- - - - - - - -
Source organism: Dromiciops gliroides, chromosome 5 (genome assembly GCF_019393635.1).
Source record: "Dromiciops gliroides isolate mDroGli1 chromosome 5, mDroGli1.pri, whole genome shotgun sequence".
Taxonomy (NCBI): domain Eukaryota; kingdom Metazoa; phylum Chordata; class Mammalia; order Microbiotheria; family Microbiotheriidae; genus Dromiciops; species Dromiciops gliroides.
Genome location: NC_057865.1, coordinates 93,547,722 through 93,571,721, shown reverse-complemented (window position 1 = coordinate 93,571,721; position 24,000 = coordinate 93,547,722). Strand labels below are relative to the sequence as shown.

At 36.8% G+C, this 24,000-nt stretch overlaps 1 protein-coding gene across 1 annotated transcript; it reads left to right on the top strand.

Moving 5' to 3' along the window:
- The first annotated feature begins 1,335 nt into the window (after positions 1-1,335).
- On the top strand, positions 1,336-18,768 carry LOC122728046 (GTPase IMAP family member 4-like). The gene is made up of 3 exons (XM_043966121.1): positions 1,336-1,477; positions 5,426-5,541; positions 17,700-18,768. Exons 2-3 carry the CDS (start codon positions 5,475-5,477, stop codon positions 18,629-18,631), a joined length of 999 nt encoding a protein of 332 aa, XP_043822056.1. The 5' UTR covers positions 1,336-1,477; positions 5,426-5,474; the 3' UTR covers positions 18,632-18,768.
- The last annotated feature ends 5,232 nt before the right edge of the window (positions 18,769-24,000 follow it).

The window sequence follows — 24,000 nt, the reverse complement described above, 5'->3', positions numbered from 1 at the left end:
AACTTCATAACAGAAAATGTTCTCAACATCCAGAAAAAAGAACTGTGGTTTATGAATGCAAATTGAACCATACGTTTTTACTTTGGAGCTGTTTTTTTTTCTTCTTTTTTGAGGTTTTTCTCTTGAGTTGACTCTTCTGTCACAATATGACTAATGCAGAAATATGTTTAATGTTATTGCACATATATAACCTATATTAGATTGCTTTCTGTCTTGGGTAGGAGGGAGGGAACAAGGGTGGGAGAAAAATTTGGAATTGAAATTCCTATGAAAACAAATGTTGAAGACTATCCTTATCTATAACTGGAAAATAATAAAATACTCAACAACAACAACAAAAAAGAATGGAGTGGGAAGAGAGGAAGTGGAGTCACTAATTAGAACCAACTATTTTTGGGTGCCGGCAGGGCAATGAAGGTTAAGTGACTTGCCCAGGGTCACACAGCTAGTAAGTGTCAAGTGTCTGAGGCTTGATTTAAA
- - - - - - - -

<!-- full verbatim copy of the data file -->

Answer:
Source organism: Dromiciops gliroides, chromosome 5 (genome assembly GCF_019393635.1).
Source record: "Dromiciops gliroides isolate mDroGli1 chromosome 5, mDroGli1.pri, whole genome shotgun sequence".
Taxonomy (NCBI): domain Eukaryota; kingdom Metazoa; phylum Chordata; class Mammalia; order Microbiotheria; family Microbiotheriidae; genus Dromiciops; species Dromiciops gliroides.
Genome location: NC_057865.1, coordinates 93,547,722 through 93,571,721, shown reverse-complemented (window position 1 = coordinate 93,571,721; position 24,000 = coordinate 93,547,722). Strand labels below are relative to the sequence as shown.

At 36.8% G+C, this 24,000-nt stretch overlaps 1 protein-coding gene across 1 annotated transcript; it reads left to right on the top strand.

Moving 5' to 3' along the window:
- The first annotated feature begins 1,335 nt into the window (after positions 1-1,335).
- On the top strand, positions 1,336-18,768 carry LOC122728046 (GTPase IMAP family member 4-like). The gene is made up of 3 exons (XM_043966121.1): positions 1,336-1,477; positions 5,426-5,541; positions 17,700-18,768. Exons 2-3 carry the CDS (start codon positions 5,475-5,477, stop codon positions 18,629-18,631), a joined length of 999 nt encoding a protein of 332 aa, XP_043822056.1. The 5' UTR covers positions 1,336-1,477; positions 5,426-5,474; the 3' UTR covers positions 18,632-18,768.
- The last annotated feature ends 5,232 nt before the right edge of the window (positions 18,769-24,000 follow it).

The window sequence follows — 24,000 nt, the reverse complement described above, 5'->3', positions numbered from 1 at the left end:
AACTTCATAACAGAAAATGTTCTCAACATCCAGAAAAAAGAACTGTGGTTTATGAATGCAAATTGAACCATACGTTTTTACTTTGGAGCTGTTTTTTTTTCTTCTTTTTTGAGGTTTTTCTCTTGAGTTGACTCTTCTGTCACAATATGACTAATGCAGAAATATGTTTAATGTTATTGCACATATATAACCTATATTAGATTGCTTTCTGTCTTGGGTAGGAGGGAGGGAACAAGGGTGGGAGAAAAATTTGGAATTGAAATTCCTATGAAAACAAATGTTGAAGACTATCCTTATCTATAACTGGAAAATAATAAAATACTCAACAACAACAACAAAAAAGAATGGAGTGGGAAGAGAGGAAGTGGAGTCACTAATTAGAACCAACTATTTTTGGGTGCCGGCAGGGCAATGAAGGTTAAGTGACTTGCCCAGGGTCACACAGCTAGTAAGTGTCAAGTGTCTGAGGCTTGATTTAAA